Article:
Wildlife of the Baltic

Evil weed in Baltic Sea puts marine life at risk Record summer temperatures, farm fertilisers and a lack of wind have a gigantic carpet of evil-smelling weed covering large areas of the Baltic and threatening both marine life and seaside tourism, scientists warn.

The 377,000 sq km of blue-green algae, covering an area the size of Germany, has been identified by satellite cameras. It extends from Finland along the south coast of Sweden and surrounds the Danish island of Bornholm.

Baltic Sea Gets Special Protection The Baltic is one of the planet’s smallest seas yet one of its busiest in terms of marine traffic, making oil spills a serious threat to this fragile and biologically diverse ecosystem. A major route for migratory birds, the Baltic is also home to marine mammals like grey seals, Baltic ringed seals, and threatened harbor porpoises, and many other creatures. In addition, an oil spill would harm fisheries and tourism, and prohibit the recreational use of the coastal areas for years to come — as occurred with the huge Prestige tanker oil spill off the coast of Spain in 2003.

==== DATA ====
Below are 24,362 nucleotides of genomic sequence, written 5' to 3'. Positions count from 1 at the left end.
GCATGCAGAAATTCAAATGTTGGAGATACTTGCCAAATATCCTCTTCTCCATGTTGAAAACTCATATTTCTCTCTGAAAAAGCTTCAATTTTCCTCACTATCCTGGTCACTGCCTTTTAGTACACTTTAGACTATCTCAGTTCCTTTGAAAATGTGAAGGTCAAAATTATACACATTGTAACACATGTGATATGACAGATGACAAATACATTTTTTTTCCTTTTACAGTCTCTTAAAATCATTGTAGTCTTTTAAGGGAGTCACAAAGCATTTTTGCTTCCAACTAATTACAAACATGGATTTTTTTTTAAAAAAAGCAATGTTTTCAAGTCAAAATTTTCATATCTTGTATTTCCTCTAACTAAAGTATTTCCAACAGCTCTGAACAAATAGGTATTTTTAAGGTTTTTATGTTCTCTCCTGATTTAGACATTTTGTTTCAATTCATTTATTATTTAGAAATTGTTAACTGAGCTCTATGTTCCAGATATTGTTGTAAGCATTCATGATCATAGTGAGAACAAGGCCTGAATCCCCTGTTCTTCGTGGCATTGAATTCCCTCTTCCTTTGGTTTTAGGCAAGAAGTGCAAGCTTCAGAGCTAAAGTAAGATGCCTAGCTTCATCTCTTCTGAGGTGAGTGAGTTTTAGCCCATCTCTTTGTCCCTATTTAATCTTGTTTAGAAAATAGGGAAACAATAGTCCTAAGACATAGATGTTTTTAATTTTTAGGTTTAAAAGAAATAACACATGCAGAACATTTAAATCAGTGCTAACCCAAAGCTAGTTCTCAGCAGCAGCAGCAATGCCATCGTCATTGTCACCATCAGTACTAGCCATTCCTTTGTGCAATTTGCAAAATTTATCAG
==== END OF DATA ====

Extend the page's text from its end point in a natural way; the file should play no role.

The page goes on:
Baltic Sea – Wikipedia The low salinity of the Baltic sea has led to the evolution of many slightly divergent species, such as the Baltic Sea herring, which is a smaller variant of the Atlantic herring. The benthic fauna consists mainly of Monoporeia affinis, which is originally a freshwater species. The lack o ftides has affected the marine species as compared with the Atlantic. The most common fish species that can be found in the Baltic Sea are codfish, herring, hake, plaice, flounder, sea trout, eel and turbot.

Wildlife Extra News – Widespread bird paralysis in the Baltic